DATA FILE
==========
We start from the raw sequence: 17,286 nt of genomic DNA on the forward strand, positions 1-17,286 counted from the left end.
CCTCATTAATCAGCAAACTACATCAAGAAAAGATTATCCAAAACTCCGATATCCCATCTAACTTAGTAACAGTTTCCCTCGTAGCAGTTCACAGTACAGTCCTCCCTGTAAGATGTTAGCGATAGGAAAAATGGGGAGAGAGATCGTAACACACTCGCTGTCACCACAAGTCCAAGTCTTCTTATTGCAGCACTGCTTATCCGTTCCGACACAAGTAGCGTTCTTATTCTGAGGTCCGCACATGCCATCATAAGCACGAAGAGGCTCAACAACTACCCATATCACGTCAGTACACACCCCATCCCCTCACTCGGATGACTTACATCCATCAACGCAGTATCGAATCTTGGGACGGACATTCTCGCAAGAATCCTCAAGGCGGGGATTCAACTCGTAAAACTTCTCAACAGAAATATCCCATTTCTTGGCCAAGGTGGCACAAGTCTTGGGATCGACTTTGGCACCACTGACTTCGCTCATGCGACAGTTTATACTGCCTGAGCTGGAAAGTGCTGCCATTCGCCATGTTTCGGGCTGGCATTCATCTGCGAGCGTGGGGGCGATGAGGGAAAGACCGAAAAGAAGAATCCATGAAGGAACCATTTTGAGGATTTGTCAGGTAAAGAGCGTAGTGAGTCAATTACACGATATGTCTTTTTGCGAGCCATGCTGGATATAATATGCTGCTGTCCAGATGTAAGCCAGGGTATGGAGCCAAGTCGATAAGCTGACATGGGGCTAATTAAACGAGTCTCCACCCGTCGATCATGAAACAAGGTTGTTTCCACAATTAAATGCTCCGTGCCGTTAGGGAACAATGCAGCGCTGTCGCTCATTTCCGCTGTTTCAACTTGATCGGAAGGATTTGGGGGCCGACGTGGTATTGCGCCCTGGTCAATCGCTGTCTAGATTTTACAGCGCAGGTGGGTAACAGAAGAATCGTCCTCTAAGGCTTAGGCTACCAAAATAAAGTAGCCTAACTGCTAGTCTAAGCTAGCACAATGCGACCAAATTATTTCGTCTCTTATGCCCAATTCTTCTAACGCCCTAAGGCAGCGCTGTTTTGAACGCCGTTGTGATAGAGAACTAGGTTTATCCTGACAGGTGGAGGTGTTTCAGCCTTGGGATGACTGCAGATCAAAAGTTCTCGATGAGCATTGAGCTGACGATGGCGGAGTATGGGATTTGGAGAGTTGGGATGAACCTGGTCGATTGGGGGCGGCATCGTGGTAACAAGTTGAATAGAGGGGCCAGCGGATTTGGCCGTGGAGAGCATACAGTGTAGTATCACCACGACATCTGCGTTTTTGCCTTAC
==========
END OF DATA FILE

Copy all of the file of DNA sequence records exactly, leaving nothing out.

We start from the raw sequence: 17,286 nt of genomic DNA on the forward strand, positions 1-17,286 counted from the left end.
CCTCATTAATCAGCAAACTACATCAAGAAAAGATTATCCAAAACTCCGATATCCCATCTAACTTAGTAACAGTTTCCCTCGTAGCAGTTCACAGTACAGTCCTCCCTGTAAGATGTTAGCGATAGGAAAAATGGGGAGAGAGATCGTAACACACTCGCTGTCACCACAAGTCCAAGTCTTCTTATTGCAGCACTGCTTATCCGTTCCGACACAAGTAGCGTTCTTATTCTGAGGTCCGCACATGCCATCATAAGCACGAAGAGGCTCAACAACTACCCATATCACGTCAGTACACACCCCATCCCCTCACTCGGATGACTTACATCCATCAACGCAGTATCGAATCTTGGGACGGACATTCTCGCAAGAATCCTCAAGGCGGGGATTCAACTCGTAAAACTTCTCAACAGAAATATCCCATTTCTTGGCCAAGGTGGCACAAGTCTTGGGATCGACTTTGGCACCACTGACTTCGCTCATGCGACAGTTTATACTGCCTGAGCTGGAAAGTGCTGCCATTCGCCATGTTTCGGGCTGGCATTCATCTGCGAGCGTGGGGGCGATGAGGGAAAGACCGAAAAGAAGAATCCATGAAGGAACCATTTTGAGGATTTGTCAGGTAAAGAGCGTAGTGAGTCAATTACACGATATGTCTTTTTGCGAGCCATGCTGGATATAATATGCTGCTGTCCAGATGTAAGCCAGGGTATGGAGCCAAGTCGATAAGCTGACATGGGGCTAATTAAACGAGTCTCCACCCGTCGATCATGAAACAAGGTTGTTTCCACAATTAAATGCTCCGTGCCGTTAGGGAACAATGCAGCGCTGTCGCTCATTTCCGCTGTTTCAACTTGATCGGAAGGATTTGGGGGCCGACGTGGTATTGCGCCCTGGTCAATCGCTGTCTAGATTTTACAGCGCAGGTGGGTAACAGAAGAATCGTCCTCTAAGGCTTAGGCTACCAAAATAAAGTAGCCTAACTGCTAGTCTAAGCTAGCACAATGCGACCAAATTATTTCGTCTCTTATGCCCAATTCTTCTAACGCCCTAAGGCAGCGCTGTTTTGAACGCCGTTGTGATAGAGAACTAGGTTTATCCTGACAGGTGGAGGTGTTTCAGCCTTGGGATGACTGCAGATCAAAAGTTCTCGATGAGCATTGAGCTGACGATGGCGGAGTATGGGATTTGGAGAGTTGGGATGAACCTGGTCGATTGGGGGCGGCATCGTGGTAACAAGTTGAATAGAGGGGCCAGCGGATTTGGCCGTGGAGAGCATACAGTGTAGTATCACCACGACATCTGCGTTTTTGCCTTAC